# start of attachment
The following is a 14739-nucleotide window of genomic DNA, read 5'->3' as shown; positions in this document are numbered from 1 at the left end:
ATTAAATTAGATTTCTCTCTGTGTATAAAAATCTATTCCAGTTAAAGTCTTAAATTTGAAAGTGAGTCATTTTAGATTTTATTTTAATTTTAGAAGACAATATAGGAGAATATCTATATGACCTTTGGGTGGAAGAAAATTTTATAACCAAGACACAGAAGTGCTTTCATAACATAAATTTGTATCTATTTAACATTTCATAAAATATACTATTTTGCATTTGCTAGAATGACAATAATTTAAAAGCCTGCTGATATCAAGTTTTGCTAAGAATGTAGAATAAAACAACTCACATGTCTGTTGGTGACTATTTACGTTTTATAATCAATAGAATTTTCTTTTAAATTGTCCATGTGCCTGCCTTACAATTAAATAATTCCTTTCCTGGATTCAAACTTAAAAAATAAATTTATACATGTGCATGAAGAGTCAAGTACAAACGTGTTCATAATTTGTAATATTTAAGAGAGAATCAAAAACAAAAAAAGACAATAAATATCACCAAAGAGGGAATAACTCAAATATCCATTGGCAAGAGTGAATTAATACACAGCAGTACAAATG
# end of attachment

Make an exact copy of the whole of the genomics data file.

The following is a 14739-nucleotide window of genomic DNA, read 5'->3' as shown; positions in this document are numbered from 1 at the left end:
ATTAAATTAGATTTCTCTCTGTGTATAAAAATCTATTCCAGTTAAAGTCTTAAATTTGAAAGTGAGTCATTTTAGATTTTATTTTAATTTTAGAAGACAATATAGGAGAATATCTATATGACCTTTGGGTGGAAGAAAATTTTATAACCAAGACACAGAAGTGCTTTCATAACATAAATTTGTATCTATTTAACATTTCATAAAATATACTATTTTGCATTTGCTAGAATGACAATAATTTAAAAGCCTGCTGATATCAAGTTTTGCTAAGAATGTAGAATAAAACAACTCACATGTCTGTTGGTGACTATTTACGTTTTATAATCAATAGAATTTTCTTTTAAATTGTCCATGTGCCTGCCTTACAATTAAATAATTCCTTTCCTGGATTCAAACTTAAAAAATAAATTTATACATGTGCATGAAGAGTCAAGTACAAACGTGTTCATAATTTGTAATATTTAAGAGAGAATCAAAAACAAAAAAAGACAATAAATATCACCAAAGAGGGAATAACTCAAATATCCATTGGCAAGAGTGAATTAATACACAGCAGTACAAATG